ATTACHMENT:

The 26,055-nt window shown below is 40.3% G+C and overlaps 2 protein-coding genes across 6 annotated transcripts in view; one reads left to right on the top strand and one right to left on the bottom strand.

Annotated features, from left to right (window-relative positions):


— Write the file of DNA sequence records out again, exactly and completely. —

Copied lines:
The 26,055-nt window shown below is 40.3% G+C and overlaps 2 protein-coding genes across 6 annotated transcripts in view; one reads left to right on the top strand and one right to left on the bottom strand.

Annotated features, from left to right (window-relative positions):